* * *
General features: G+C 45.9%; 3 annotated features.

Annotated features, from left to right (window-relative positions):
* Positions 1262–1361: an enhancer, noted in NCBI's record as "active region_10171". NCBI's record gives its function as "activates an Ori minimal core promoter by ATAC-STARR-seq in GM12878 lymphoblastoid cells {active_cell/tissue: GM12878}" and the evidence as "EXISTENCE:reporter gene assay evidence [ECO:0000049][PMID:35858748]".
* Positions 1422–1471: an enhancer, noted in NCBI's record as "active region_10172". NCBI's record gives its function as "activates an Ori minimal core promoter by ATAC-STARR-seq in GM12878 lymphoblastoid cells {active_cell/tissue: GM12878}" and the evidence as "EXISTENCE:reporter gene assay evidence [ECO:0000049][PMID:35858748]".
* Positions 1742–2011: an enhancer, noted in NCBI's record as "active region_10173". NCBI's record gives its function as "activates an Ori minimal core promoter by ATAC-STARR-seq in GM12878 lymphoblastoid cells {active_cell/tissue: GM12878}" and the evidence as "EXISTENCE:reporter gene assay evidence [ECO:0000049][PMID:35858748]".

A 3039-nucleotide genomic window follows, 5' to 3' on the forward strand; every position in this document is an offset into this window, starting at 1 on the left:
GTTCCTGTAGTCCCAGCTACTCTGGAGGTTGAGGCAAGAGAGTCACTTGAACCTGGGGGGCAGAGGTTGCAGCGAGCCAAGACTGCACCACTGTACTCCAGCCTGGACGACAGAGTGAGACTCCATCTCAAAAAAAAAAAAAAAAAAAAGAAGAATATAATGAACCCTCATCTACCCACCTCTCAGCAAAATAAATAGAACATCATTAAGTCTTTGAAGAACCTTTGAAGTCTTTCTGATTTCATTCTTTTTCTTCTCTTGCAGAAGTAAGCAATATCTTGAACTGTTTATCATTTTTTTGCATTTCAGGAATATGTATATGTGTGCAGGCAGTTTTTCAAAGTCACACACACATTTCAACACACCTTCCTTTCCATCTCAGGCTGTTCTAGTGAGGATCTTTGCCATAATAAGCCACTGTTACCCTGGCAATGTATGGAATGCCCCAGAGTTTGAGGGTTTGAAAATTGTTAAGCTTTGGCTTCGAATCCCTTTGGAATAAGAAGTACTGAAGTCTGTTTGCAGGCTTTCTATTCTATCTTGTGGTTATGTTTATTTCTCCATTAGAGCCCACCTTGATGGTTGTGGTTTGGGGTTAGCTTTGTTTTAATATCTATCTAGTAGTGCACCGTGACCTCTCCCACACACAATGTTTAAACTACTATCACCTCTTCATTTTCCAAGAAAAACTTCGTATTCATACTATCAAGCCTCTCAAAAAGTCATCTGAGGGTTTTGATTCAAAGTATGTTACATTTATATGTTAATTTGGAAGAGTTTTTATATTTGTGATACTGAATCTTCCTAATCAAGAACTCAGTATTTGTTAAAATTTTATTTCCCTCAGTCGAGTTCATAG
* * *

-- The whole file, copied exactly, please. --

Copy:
General features: G+C 45.9%; 3 annotated features.

Annotated features, from left to right (window-relative positions):
* Positions 1262–1361: an enhancer, noted in NCBI's record as "active region_10171". NCBI's record gives its function as "activates an Ori minimal core promoter by ATAC-STARR-seq in GM12878 lymphoblastoid cells {active_cell/tissue: GM12878}" and the evidence as "EXISTENCE:reporter gene assay evidence [ECO:0000049][PMID:35858748]".
* Positions 1422–1471: an enhancer, noted in NCBI's record as "active region_10172". NCBI's record gives its function as "activates an Ori minimal core promoter by ATAC-STARR-seq in GM12878 lymphoblastoid cells {active_cell/tissue: GM12878}" and the evidence as "EXISTENCE:reporter gene assay evidence [ECO:0000049][PMID:35858748]".
* Positions 1742–2011: an enhancer, noted in NCBI's record as "active region_10173". NCBI's record gives its function as "activates an Ori minimal core promoter by ATAC-STARR-seq in GM12878 lymphoblastoid cells {active_cell/tissue: GM12878}" and the evidence as "EXISTENCE:reporter gene assay evidence [ECO:0000049][PMID:35858748]".

A 3039-nucleotide genomic window follows, 5' to 3' on the forward strand; every position in this document is an offset into this window, starting at 1 on the left:
GTTCCTGTAGTCCCAGCTACTCTGGAGGTTGAGGCAAGAGAGTCACTTGAACCTGGGGGGCAGAGGTTGCAGCGAGCCAAGACTGCACCACTGTACTCCAGCCTGGACGACAGAGTGAGACTCCATCTCAAAAAAAAAAAAAAAAAAAAGAAGAATATAATGAACCCTCATCTACCCACCTCTCAGCAAAATAAATAGAACATCATTAAGTCTTTGAAGAACCTTTGAAGTCTTTCTGATTTCATTCTTTTTCTTCTCTTGCAGAAGTAAGCAATATCTTGAACTGTTTATCATTTTTTTGCATTTCAGGAATATGTATATGTGTGCAGGCAGTTTTTCAAAGTCACACACACATTTCAACACACCTTCCTTTCCATCTCAGGCTGTTCTAGTGAGGATCTTTGCCATAATAAGCCACTGTTACCCTGGCAATGTATGGAATGCCCCAGAGTTTGAGGGTTTGAAAATTGTTAAGCTTTGGCTTCGAATCCCTTTGGAATAAGAAGTACTGAAGTCTGTTTGCAGGCTTTCTATTCTATCTTGTGGTTATGTTTATTTCTCCATTAGAGCCCACCTTGATGGTTGTGGTTTGGGGTTAGCTTTGTTTTAATATCTATCTAGTAGTGCACCGTGACCTCTCCCACACACAATGTTTAAACTACTATCACCTCTTCATTTTCCAAGAAAAACTTCGTATTCATACTATCAAGCCTCTCAAAAAGTCATCTGAGGGTTTTGATTCAAAGTATGTTACATTTATATGTTAATTTGGAAGAGTTTTTATATTTGTGATACTGAATCTTCCTAATCAAGAACTCAGTATTTGTTAAAATTTTATTTCCCTCAGTCGAGTTCATAG